CSUN Nazarian College and Lt. Gov. Call on Women in Business to Not Just 'Lean In' but to Link Arms by Olivia Herstein, CSUN Today
In the name of access, support and equity, CSUN’s David Nazarian College of Business and Economics partnered with the Valley Industry and Commerce Association (VICA) on Nov. 19 to convene hundreds of women leaders to connect with and mentor (en masse) the next generation of women leaders: CSUN students.
The business luncheon event, “Extraordinary Women in Leadership,” took place at The Garland hotel in North Hollywood and featured special guest speaker Lt. Gov. Eleni Kounalakis — the first woman ever elected to the second-highest post in the state of California.
The program was also meant to celebrate the 50-year legacy of the CSUN Nazarian College’s growth, development and empowerment of California’s women business leaders.
The proof was in the panel: Deanna Austin ’90 (MBA, Business Administration), chief commercial officer for Princess Cruises; Los Angeles City Council member and President Pro Tempore Nury Martinez ’96 (Political Science), who for many years served as the only woman on the City Council; and Rashmi Menon, vice president of Parsons Corporation, a longtime corporate partner and sponsor for CSUN.
Kounalakis addressed her remarks to the women students in the room, who are “ready to launch into the workplace, armed with degrees and training,” she said.
“Achieving gender parity in the workplace is one of the best things a company can do to advance the bottom line,” said Kounalakis, who also served as ambassador to Hungary under President Barack Obama. “There is now an established body of research that points to this fact: Men and women working together side by side, in any organization, results in the best outcomes. So, when you claim your seat at the table, ladies, do so with full knowledge that you are doing the organization a favor!
“It’s time for women to own the fact that we add our perspective, dedication, ideas, experience and talents — and these are valuable things,” she said. “I’ve also learned this: It’s really still not fair out there. In spite of the tremendous gains for women in business and leadership, we’re still a good distance away from where we need to be for gender parity. Only 19 percent of board members of publicly owned companies are women, but only 5 percent of CEOs of Fortune 500 companies are women. Here’s a data point for you: A CEO of a Fortune 500 company is more likely to be named Jim than to a be a woman.”
CSUN is continuing its work in the higher education trenches to reverse this trend in the U.S., said Natalie Mason-Kinsey, chief diversity officer for the university, who opened the program.
“Fifty-five percent of our 40,000 students are women,” Mason-Kinsey said. “As a university, we recognize the value of women’s contributions in every field and domain, as well as the need to support and nurture their involvement. We are one of the most diverse universities in the country, recently ranked by the Wall Street Journal as second in the nation for our diverse learning environment.”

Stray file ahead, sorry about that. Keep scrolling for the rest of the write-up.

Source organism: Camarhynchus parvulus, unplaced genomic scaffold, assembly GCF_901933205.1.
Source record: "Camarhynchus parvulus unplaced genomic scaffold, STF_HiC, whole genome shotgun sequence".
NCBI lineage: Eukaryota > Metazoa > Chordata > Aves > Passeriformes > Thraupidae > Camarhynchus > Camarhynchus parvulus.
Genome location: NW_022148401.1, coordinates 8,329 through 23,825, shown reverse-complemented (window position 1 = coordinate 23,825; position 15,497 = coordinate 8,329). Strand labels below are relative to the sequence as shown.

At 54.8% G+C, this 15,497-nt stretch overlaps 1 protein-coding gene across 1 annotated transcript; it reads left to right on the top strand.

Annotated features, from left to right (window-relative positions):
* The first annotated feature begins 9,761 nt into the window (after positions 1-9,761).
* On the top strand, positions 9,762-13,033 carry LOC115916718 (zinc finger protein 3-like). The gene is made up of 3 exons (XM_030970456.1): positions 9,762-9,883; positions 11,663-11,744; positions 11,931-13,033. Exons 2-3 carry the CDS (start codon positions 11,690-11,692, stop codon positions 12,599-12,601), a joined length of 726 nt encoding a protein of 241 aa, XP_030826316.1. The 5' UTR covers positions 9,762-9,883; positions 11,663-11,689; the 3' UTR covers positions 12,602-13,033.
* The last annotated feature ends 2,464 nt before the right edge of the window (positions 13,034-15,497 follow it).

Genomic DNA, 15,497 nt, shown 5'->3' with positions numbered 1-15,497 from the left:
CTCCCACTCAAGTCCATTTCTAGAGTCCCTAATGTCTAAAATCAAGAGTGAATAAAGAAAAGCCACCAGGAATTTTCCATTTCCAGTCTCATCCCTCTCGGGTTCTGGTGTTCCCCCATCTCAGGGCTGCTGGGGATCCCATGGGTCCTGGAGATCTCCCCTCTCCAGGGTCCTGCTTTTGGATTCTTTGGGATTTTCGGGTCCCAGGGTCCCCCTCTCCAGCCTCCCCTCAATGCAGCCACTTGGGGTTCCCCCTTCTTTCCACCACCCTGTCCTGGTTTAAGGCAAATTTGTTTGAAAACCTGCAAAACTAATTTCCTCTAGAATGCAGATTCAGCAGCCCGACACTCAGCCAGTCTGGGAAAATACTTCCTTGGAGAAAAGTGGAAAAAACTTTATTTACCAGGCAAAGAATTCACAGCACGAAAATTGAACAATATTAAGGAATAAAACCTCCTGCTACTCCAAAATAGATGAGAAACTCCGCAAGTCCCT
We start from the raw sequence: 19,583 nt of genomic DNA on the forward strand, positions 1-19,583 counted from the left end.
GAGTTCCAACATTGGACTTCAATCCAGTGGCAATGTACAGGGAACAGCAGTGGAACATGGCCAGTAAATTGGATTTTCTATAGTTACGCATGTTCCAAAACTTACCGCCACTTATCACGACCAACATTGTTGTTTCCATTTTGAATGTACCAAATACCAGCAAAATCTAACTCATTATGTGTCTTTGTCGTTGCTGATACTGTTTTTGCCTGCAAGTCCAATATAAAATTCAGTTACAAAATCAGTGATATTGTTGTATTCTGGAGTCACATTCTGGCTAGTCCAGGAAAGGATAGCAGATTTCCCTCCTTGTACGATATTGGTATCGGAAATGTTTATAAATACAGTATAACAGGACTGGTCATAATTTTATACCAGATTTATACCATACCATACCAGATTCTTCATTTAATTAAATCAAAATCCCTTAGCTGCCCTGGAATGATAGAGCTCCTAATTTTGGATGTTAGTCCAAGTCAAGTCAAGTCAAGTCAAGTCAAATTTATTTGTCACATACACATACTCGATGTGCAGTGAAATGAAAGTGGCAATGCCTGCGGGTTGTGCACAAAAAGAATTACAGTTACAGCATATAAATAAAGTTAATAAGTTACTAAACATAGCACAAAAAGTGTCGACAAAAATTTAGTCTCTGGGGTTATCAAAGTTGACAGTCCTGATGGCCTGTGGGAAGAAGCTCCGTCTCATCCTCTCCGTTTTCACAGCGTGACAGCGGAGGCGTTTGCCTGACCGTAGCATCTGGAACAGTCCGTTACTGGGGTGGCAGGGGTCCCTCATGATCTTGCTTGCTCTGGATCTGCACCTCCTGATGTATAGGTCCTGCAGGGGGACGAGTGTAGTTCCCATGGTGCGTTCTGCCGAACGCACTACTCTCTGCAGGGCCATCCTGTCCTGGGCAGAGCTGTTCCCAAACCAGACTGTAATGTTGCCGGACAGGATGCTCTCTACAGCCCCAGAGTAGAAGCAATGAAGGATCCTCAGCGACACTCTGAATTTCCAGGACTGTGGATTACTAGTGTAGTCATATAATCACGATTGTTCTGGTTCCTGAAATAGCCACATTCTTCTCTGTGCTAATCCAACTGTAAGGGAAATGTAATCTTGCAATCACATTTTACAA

Wendy Greuel, executive in residence for the Nazarian College and former Los Angeles City Council member and city controller, thanked Nazarian College Dean Chandra Subramaniam for his unwavering support “of women in leadership and advancing the goal of ensuring that we have the best-educated students, who will thrive and succeed in the business world,” she said.
The keynote speaker was Maryam Brown, president of the Southern California Gas Company, who spoke about the power of mentorship — especially between women.
“Early in my law school career, I vividly remember a law professor who had become a mentor of mine,” Brown said. “I was burdened with a tremendous workload and the pressure to perform in school. My professor said, ‘When you don’t know where to start, take a breath, and be thankful for that breath.’ To this day, that advice serves me in the work I do.”
She and the lieutenant governor, as well as the panelists, spoke about professional women’s competitiveness, which can sometimes manifest itself as insecurity — and fighting each other for a perceived limited number of “places at the table.” That perception, they said, is false.
“In my view, the most powerful tool that women have at our disposal is the easiest one to access,” Kounalakis said. “That is: helping each other. So, let us recommit ourselves to standing up for one another, encouraging each other and celebrating each other’s successes. Over the years, when I have felt that I wasn’t getting a fair shake, I remembered that feeling when I had the opportunity to help another woman. It made me feel power. Everywhere you look, the potential for sisterhood is right around you.”
“We expect this to be our first event in an annual series that recognizes women leaders, whose success is seen by our students,” Subramaniam said. “We want our students to picture their futures and see themselves as the next generation of leaders.”